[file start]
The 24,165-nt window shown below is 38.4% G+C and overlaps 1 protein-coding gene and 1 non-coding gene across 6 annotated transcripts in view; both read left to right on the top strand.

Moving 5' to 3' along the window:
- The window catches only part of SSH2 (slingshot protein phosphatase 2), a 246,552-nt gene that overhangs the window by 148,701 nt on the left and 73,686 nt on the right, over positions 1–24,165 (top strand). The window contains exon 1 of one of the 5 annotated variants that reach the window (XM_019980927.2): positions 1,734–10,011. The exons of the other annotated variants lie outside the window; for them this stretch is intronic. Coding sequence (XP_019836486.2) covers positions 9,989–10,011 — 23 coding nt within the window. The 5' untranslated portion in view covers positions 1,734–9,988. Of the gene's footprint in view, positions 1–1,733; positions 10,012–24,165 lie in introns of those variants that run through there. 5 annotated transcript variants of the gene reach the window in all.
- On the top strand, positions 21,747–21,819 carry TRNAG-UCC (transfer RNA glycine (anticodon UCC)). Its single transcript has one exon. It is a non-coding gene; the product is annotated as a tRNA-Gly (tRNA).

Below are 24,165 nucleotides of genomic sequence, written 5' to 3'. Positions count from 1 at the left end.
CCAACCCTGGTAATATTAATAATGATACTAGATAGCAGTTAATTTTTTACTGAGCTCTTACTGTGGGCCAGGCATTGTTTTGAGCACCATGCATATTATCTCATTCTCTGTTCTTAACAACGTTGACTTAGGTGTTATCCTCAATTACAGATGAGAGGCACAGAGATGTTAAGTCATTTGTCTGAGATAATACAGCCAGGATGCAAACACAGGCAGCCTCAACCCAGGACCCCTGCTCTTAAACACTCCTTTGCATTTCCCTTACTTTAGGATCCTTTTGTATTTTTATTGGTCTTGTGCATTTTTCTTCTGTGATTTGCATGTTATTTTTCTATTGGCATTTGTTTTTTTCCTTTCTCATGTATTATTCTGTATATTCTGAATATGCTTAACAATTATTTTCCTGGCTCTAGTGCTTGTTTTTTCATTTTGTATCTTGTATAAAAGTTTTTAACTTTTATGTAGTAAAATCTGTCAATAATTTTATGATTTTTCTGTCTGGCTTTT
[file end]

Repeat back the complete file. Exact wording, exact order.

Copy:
The 24,165-nt window shown below is 38.4% G+C and overlaps 1 protein-coding gene and 1 non-coding gene across 6 annotated transcripts in view; both read left to right on the top strand.

Moving 5' to 3' along the window:
- The window catches only part of SSH2 (slingshot protein phosphatase 2), a 246,552-nt gene that overhangs the window by 148,701 nt on the left and 73,686 nt on the right, over positions 1–24,165 (top strand). The window contains exon 1 of one of the 5 annotated variants that reach the window (XM_019980927.2): positions 1,734–10,011. The exons of the other annotated variants lie outside the window; for them this stretch is intronic. Coding sequence (XP_019836486.2) covers positions 9,989–10,011 — 23 coding nt within the window. The 5' untranslated portion in view covers positions 1,734–9,988. Of the gene's footprint in view, positions 1–1,733; positions 10,012–24,165 lie in introns of those variants that run through there. 5 annotated transcript variants of the gene reach the window in all.
- On the top strand, positions 21,747–21,819 carry TRNAG-UCC (transfer RNA glycine (anticodon UCC)). Its single transcript has one exon. It is a non-coding gene; the product is annotated as a tRNA-Gly (tRNA).

Below are 24,165 nucleotides of genomic sequence, written 5' to 3'. Positions count from 1 at the left end.
CCAACCCTGGTAATATTAATAATGATACTAGATAGCAGTTAATTTTTTACTGAGCTCTTACTGTGGGCCAGGCATTGTTTTGAGCACCATGCATATTATCTCATTCTCTGTTCTTAACAACGTTGACTTAGGTGTTATCCTCAATTACAGATGAGAGGCACAGAGATGTTAAGTCATTTGTCTGAGATAATACAGCCAGGATGCAAACACAGGCAGCCTCAACCCAGGACCCCTGCTCTTAAACACTCCTTTGCATTTCCCTTACTTTAGGATCCTTTTGTATTTTTATTGGTCTTGTGCATTTTTCTTCTGTGATTTGCATGTTATTTTTCTATTGGCATTTGTTTTTTTCCTTTCTCATGTATTATTCTGTATATTCTGAATATGCTTAACAATTATTTTCCTGGCTCTAGTGCTTGTTTTTTCATTTTGTATCTTGTATAAAAGTTTTTAACTTTTATGTAGTAAAATCTGTCAATAATTTTATGATTTTTCTGTCTGGCTTTT